For someone who is just a few years into their working life, looking forward to growing and shaping a career over the decades to come, retirement is hard to fathom. Who wants to think about staying home and gardening when you’ve got a corporate ladder to climb?
The irony is the best time to start planning your retirement years is when you’re nowhere near ready to retire. You don’t have to buy a leisure suit. Just take some time to set up a plan, create some good saving habits and, with time on your side, watch your retirement fund grow.
How much is enough?
There’s no magic number that’s the right amount to save for retirement. It’s different for everyone, and lots of factors help determine how much money each individual should aim to save.
However, a financial planner or an online calculator like BMO’s Retirement Savings Calculator www.bmo.com/financial-calculators/retirement-savings can help hone in on the number that’s right for you.
According to Marlena Pospiech, Senior Manager, Wealth Planning Strategy at BMO, someone who is 30 today might need around $1.2 million to retire at age 60 and live until age 90 with annual retirement income of $40,000.
“That figure might shoot up to about $2 million if you factor in a longer life expectancy or higher living expenses,” Pospiech says.
Getting there from here
Saving $1.2 million over 30 years is a lot easier than saving the same amount over 10 or 20 years, Pospiech points out. Starting from zero savings and relying on government pensions (such as Old Age Security and the Canada Pension Plan), with the help of a six per cent rate of return and tax-deferred compound growth, you would need to save about $28 per day, or about $853 per month, to reach the goal of $1.2 million in 30 years.
“So you should take a look at your current expenses to see if there’s anything that you could possibly cut back on to equate to that $28 per day,” Pospiech says. “It might be little things like brown bagging your lunch and snacks or making your coffee at work instead of buying your coffee. Or it could be bigger things, like forgoing a winter vacation down south or living with a roommate to cut costs.”
And remember, at age 30, you’re probably nowhere near your peak earning years.
“As your income level increases and your financial situation improves, then you could start to increase your savings rate accordingly,” Pospiech says. “That way you’ll increase your Registered Retirement Savings Plan (RRSP) savings and reach your retirement goal sooner than planned.”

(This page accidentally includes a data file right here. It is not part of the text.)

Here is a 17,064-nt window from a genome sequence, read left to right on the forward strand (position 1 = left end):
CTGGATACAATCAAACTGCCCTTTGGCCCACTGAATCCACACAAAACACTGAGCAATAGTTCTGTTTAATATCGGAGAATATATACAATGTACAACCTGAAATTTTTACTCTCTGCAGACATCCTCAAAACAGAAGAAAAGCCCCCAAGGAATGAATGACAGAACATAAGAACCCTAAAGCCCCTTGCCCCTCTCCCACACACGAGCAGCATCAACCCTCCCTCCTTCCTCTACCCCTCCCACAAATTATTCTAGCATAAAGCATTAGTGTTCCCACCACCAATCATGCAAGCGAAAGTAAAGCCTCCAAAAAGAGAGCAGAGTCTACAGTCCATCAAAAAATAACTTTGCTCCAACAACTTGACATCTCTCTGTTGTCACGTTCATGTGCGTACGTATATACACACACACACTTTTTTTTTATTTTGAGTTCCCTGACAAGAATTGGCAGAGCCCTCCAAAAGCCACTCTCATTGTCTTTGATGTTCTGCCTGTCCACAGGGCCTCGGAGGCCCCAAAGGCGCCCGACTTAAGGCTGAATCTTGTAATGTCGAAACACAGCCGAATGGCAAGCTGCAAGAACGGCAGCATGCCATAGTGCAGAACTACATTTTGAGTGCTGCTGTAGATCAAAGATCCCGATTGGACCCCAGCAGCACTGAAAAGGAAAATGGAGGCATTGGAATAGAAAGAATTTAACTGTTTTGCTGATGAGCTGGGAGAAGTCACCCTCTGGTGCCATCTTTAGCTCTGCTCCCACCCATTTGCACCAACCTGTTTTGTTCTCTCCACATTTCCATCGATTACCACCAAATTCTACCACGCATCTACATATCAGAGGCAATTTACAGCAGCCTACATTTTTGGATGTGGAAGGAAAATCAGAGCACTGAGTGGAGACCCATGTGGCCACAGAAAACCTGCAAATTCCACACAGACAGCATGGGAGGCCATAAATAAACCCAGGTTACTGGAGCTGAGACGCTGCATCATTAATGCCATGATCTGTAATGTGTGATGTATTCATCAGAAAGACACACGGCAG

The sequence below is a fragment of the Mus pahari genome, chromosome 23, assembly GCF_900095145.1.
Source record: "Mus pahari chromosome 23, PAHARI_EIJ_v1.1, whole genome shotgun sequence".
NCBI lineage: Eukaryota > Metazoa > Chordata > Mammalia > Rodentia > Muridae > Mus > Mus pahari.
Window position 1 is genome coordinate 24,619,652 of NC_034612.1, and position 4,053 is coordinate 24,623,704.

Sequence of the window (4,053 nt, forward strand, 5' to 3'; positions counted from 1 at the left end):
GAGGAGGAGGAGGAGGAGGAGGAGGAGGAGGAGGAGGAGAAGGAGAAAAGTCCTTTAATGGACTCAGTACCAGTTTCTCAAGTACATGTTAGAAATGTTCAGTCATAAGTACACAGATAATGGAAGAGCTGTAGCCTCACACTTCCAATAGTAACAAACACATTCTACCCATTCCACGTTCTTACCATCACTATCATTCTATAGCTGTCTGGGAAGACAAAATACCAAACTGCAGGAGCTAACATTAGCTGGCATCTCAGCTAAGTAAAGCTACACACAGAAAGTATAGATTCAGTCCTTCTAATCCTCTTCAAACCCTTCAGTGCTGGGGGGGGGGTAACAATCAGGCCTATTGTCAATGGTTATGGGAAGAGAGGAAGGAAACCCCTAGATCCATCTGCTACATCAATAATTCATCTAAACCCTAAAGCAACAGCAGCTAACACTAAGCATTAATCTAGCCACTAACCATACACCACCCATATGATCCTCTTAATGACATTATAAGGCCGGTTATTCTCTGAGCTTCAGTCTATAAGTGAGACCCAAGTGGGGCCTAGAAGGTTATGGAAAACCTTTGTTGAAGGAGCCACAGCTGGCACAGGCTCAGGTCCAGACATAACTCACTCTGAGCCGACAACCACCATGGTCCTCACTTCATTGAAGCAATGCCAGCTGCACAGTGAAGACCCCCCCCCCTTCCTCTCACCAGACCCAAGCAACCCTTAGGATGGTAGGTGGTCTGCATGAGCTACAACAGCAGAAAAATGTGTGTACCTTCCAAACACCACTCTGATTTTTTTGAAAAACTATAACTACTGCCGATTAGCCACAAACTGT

Make it automatic
The easiest way to contribute to your retirement savings fund regularly and reliably is to automate the process by setting-up a pre-authorized payment plan. You arrange for your financial institution to withdraw a set amount from your chequing account every week or every month and deposit it into your RRRSP or Tax Free Savings Account (TFSA). That way, you don’t have to remember to transfer the funds, and you won’t be able to contemplate spending that money on new shoes or a concert ticket. Better yet, ask if your employer can have your paycheque divided and directly deposited into two different accounts – one for daily expenses and one for your retirement.
Again, don’t forget about salary increases. When you get a raise, boost your pre-authorized payment amount.
“The more you make, the more you tend to spend,” Pospiech says. “So try to sock some of it away instead of spending it.”
How to invest your savings
The two most common places to invest retirement savings are in an RRSP and a TFSA. You can contribute up to $22,970 in your RRSP for the 2012 tax year, plus unused contribution room from previous years. And you don’t have to pay tax on the investment returns on any money you contribute to your plan as long as it stays in the RRSP. However, you do have to pay tax on your investment returns when you withdraw them, hopefully when you’re retired and are in a low tax bracket.
With a TFSA, you can invest up to $5,500 in 2013, plus unused contribution room from previous years. You’ll be investing money that has already been taxed, but you won’t have to pay tax when you withdraw your funds.
According to Pospiech, ideally, it’s great to take advantage of both of these savings vehicles, which can be used to boost your savings by investing in a tax-efficient manner in a wide range of investments, such as mutual funds, stocks, bonds, Guaranteed Investment Certificates (GICs) and Exchange Traded Funds (ETFs). While both plans are effective and should be viewed as complementary, an RRSP is generally more advantageous to someone in a higher tax bracket – especially someone in his or her peak earning years expecting to be in a lower tax bracket at retirement. A TFSA may make more sense for someone in a lower tax bracket, who is in the early stage of his or her career and can only contribute to one plan.
But what matters most is to stop delaying and start saving, because a comfortable retirement is definitely achievable.
“I encourage everyone to get a personalized financial plan and run the calculations based on their own personal situation,” Pospiech says. “By looking at scenarios that show how much they’ll need to contribute if they start saving now versus starting in 10 years or more, they’ll see that time makes a huge difference.”